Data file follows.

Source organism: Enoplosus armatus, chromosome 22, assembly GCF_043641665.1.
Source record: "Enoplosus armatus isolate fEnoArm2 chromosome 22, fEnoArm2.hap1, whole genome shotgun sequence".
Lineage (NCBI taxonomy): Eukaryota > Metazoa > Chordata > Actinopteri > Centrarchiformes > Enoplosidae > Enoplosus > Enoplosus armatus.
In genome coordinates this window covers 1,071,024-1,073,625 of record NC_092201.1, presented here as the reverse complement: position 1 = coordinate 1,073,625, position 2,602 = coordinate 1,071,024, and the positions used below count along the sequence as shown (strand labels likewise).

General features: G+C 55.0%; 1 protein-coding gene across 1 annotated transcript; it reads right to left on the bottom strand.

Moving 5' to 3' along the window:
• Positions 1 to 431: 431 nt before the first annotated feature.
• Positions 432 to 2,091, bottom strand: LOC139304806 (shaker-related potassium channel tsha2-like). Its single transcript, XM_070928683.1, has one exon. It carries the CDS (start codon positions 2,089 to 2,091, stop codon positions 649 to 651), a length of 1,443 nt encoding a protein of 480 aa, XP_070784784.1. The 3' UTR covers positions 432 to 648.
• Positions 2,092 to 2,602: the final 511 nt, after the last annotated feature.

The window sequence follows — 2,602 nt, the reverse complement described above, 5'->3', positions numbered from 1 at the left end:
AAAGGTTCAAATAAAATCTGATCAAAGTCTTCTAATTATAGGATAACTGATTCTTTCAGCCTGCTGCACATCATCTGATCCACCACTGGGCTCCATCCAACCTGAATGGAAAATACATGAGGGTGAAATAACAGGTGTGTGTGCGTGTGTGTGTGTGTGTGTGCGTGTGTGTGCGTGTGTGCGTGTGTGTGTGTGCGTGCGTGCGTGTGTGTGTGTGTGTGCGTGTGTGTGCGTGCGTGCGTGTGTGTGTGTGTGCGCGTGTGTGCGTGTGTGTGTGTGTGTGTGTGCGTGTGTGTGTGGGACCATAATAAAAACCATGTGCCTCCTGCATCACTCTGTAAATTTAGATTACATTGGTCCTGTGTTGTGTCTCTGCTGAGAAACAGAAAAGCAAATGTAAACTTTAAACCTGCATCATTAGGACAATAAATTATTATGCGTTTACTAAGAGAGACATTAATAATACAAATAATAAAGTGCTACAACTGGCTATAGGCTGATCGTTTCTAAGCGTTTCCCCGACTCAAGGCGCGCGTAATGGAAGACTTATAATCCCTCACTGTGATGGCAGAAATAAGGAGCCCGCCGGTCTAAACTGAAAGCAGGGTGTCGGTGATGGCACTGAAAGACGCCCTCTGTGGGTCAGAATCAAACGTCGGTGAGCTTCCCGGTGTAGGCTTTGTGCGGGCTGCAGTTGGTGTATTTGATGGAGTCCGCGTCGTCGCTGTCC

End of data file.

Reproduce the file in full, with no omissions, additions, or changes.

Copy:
Source organism: Enoplosus armatus, chromosome 22, assembly GCF_043641665.1.
Source record: "Enoplosus armatus isolate fEnoArm2 chromosome 22, fEnoArm2.hap1, whole genome shotgun sequence".
Lineage (NCBI taxonomy): Eukaryota > Metazoa > Chordata > Actinopteri > Centrarchiformes > Enoplosidae > Enoplosus > Enoplosus armatus.
In genome coordinates this window covers 1,071,024-1,073,625 of record NC_092201.1, presented here as the reverse complement: position 1 = coordinate 1,073,625, position 2,602 = coordinate 1,071,024, and the positions used below count along the sequence as shown (strand labels likewise).

General features: G+C 55.0%; 1 protein-coding gene across 1 annotated transcript; it reads right to left on the bottom strand.

Moving 5' to 3' along the window:
• Positions 1 to 431: 431 nt before the first annotated feature.
• Positions 432 to 2,091, bottom strand: LOC139304806 (shaker-related potassium channel tsha2-like). Its single transcript, XM_070928683.1, has one exon. It carries the CDS (start codon positions 2,089 to 2,091, stop codon positions 649 to 651), a length of 1,443 nt encoding a protein of 480 aa, XP_070784784.1. The 3' UTR covers positions 432 to 648.
• Positions 2,092 to 2,602: the final 511 nt, after the last annotated feature.

The window sequence follows — 2,602 nt, the reverse complement described above, 5'->3', positions numbered from 1 at the left end:
AAAGGTTCAAATAAAATCTGATCAAAGTCTTCTAATTATAGGATAACTGATTCTTTCAGCCTGCTGCACATCATCTGATCCACCACTGGGCTCCATCCAACCTGAATGGAAAATACATGAGGGTGAAATAACAGGTGTGTGTGCGTGTGTGTGTGTGTGTGTGCGTGTGTGTGCGTGTGTGCGTGTGTGTGTGTGCGTGCGTGCGTGTGTGTGTGTGTGTGCGTGTGTGTGCGTGCGTGCGTGTGTGTGTGTGTGCGCGTGTGTGCGTGTGTGTGTGTGTGTGTGTGCGTGTGTGTGTGGGACCATAATAAAAACCATGTGCCTCCTGCATCACTCTGTAAATTTAGATTACATTGGTCCTGTGTTGTGTCTCTGCTGAGAAACAGAAAAGCAAATGTAAACTTTAAACCTGCATCATTAGGACAATAAATTATTATGCGTTTACTAAGAGAGACATTAATAATACAAATAATAAAGTGCTACAACTGGCTATAGGCTGATCGTTTCTAAGCGTTTCCCCGACTCAAGGCGCGCGTAATGGAAGACTTATAATCCCTCACTGTGATGGCAGAAATAAGGAGCCCGCCGGTCTAAACTGAAAGCAGGGTGTCGGTGATGGCACTGAAAGACGCCCTCTGTGGGTCAGAATCAAACGTCGGTGAGCTTCCCGGTGTAGGCTTTGTGCGGGCTGCAGTTGGTGTATTTGATGGAGTCCGCGTCGTCGCTGTCC